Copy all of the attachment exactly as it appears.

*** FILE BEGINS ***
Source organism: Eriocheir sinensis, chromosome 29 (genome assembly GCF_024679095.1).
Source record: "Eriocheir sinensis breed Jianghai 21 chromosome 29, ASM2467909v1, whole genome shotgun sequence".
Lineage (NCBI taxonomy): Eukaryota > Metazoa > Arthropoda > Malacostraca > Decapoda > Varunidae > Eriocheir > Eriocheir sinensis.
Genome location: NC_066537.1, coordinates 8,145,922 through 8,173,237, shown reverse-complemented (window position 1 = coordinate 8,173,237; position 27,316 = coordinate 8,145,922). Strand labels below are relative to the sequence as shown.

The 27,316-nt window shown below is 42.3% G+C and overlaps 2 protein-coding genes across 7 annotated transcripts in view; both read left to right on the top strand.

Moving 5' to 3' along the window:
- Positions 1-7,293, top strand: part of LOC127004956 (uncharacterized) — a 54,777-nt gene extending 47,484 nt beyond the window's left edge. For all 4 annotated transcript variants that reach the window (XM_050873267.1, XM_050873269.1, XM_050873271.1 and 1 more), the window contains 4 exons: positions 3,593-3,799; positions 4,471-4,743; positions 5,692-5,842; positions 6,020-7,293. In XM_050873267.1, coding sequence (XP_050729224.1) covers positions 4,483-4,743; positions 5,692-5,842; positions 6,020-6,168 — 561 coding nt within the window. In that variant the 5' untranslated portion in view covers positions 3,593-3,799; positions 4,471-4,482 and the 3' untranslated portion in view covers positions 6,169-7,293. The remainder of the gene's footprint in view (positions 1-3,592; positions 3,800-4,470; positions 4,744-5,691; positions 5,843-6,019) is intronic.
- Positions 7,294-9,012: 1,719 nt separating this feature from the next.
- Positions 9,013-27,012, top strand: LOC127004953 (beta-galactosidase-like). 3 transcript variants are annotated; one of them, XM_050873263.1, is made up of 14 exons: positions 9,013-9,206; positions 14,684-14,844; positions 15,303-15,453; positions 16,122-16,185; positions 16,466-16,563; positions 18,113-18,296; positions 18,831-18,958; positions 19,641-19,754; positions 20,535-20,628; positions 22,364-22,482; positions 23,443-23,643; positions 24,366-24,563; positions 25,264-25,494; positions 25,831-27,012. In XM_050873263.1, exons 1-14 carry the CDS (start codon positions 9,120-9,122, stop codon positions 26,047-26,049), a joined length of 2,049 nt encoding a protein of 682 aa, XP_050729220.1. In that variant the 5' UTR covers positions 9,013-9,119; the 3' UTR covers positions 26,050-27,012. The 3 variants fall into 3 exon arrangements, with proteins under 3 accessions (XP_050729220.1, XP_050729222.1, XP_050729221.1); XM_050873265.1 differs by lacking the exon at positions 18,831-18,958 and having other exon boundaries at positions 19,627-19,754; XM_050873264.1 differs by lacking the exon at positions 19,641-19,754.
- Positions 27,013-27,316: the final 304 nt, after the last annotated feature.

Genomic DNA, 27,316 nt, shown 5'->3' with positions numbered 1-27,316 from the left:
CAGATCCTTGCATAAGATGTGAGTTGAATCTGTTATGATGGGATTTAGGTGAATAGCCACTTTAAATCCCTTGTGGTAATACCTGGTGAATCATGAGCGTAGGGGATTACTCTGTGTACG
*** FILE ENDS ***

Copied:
Source organism: Eriocheir sinensis, chromosome 29 (genome assembly GCF_024679095.1).
Source record: "Eriocheir sinensis breed Jianghai 21 chromosome 29, ASM2467909v1, whole genome shotgun sequence".
Lineage (NCBI taxonomy): Eukaryota > Metazoa > Arthropoda > Malacostraca > Decapoda > Varunidae > Eriocheir > Eriocheir sinensis.
Genome location: NC_066537.1, coordinates 8,145,922 through 8,173,237, shown reverse-complemented (window position 1 = coordinate 8,173,237; position 27,316 = coordinate 8,145,922). Strand labels below are relative to the sequence as shown.

The 27,316-nt window shown below is 42.3% G+C and overlaps 2 protein-coding genes across 7 annotated transcripts in view; both read left to right on the top strand.

Moving 5' to 3' along the window:
- Positions 1-7,293, top strand: part of LOC127004956 (uncharacterized) — a 54,777-nt gene extending 47,484 nt beyond the window's left edge. For all 4 annotated transcript variants that reach the window (XM_050873267.1, XM_050873269.1, XM_050873271.1 and 1 more), the window contains 4 exons: positions 3,593-3,799; positions 4,471-4,743; positions 5,692-5,842; positions 6,020-7,293. In XM_050873267.1, coding sequence (XP_050729224.1) covers positions 4,483-4,743; positions 5,692-5,842; positions 6,020-6,168 — 561 coding nt within the window. In that variant the 5' untranslated portion in view covers positions 3,593-3,799; positions 4,471-4,482 and the 3' untranslated portion in view covers positions 6,169-7,293. The remainder of the gene's footprint in view (positions 1-3,592; positions 3,800-4,470; positions 4,744-5,691; positions 5,843-6,019) is intronic.
- Positions 7,294-9,012: 1,719 nt separating this feature from the next.
- Positions 9,013-27,012, top strand: LOC127004953 (beta-galactosidase-like). 3 transcript variants are annotated; one of them, XM_050873263.1, is made up of 14 exons: positions 9,013-9,206; positions 14,684-14,844; positions 15,303-15,453; positions 16,122-16,185; positions 16,466-16,563; positions 18,113-18,296; positions 18,831-18,958; positions 19,641-19,754; positions 20,535-20,628; positions 22,364-22,482; positions 23,443-23,643; positions 24,366-24,563; positions 25,264-25,494; positions 25,831-27,012. In XM_050873263.1, exons 1-14 carry the CDS (start codon positions 9,120-9,122, stop codon positions 26,047-26,049), a joined length of 2,049 nt encoding a protein of 682 aa, XP_050729220.1. In that variant the 5' UTR covers positions 9,013-9,119; the 3' UTR covers positions 26,050-27,012. The 3 variants fall into 3 exon arrangements, with proteins under 3 accessions (XP_050729220.1, XP_050729222.1, XP_050729221.1); XM_050873265.1 differs by lacking the exon at positions 18,831-18,958 and having other exon boundaries at positions 19,627-19,754; XM_050873264.1 differs by lacking the exon at positions 19,641-19,754.
- Positions 27,013-27,316: the final 304 nt, after the last annotated feature.

Genomic DNA, 27,316 nt, shown 5'->3' with positions numbered 1-27,316 from the left:
CAGATCCTTGCATAAGATGTGAGTTGAATCTGTTATGATGGGATTTAGGTGAATAGCCACTTTAAATCCCTTGTGGTAATACCTGGTGAATCATGAGCGTAGGGGATTACTCTGTGTACG